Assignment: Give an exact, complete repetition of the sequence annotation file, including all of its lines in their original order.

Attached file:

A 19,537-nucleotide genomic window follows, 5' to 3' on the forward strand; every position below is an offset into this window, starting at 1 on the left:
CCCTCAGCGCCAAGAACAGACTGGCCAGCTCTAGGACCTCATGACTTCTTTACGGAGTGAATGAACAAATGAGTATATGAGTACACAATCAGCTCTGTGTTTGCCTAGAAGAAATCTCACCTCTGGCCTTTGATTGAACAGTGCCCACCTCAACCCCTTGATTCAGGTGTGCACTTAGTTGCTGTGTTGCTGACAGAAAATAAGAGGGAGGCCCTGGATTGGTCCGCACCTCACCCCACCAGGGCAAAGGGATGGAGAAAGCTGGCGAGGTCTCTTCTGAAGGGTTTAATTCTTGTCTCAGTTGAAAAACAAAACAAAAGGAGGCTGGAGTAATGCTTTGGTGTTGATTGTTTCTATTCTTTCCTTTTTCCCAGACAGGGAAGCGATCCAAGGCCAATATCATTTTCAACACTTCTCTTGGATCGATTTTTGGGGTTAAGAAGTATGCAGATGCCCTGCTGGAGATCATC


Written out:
A 19,537-nucleotide genomic window follows, 5' to 3' on the forward strand; every position below is an offset into this window, starting at 1 on the left:
CCCTCAGCGCCAAGAACAGACTGGCCAGCTCTAGGACCTCATGACTTCTTTACGGAGTGAATGAACAAATGAGTATATGAGTACACAATCAGCTCTGTGTTTGCCTAGAAGAAATCTCACCTCTGGCCTTTGATTGAACAGTGCCCACCTCAACCCCTTGATTCAGGTGTGCACTTAGTTGCTGTGTTGCTGACAGAAAATAAGAGGGAGGCCCTGGATTGGTCCGCACCTCACCCCACCAGGGCAAAGGGATGGAGAAAGCTGGCGAGGTCTCTTCTGAAGGGTTTAATTCTTGTCTCAGTTGAAAAACAAAACAAAAGGAGGCTGGAGTAATGCTTTGGTGTTGATTGTTTCTATTCTTTCCTTTTTCCCAGACAGGGAAGCGATCCAAGGCCAATATCATTTTCAACACTTCTCTTGGATCGATTTTTGGGGTTAAGAAGTATGCAGATGCCCTGCTGGAGATCATC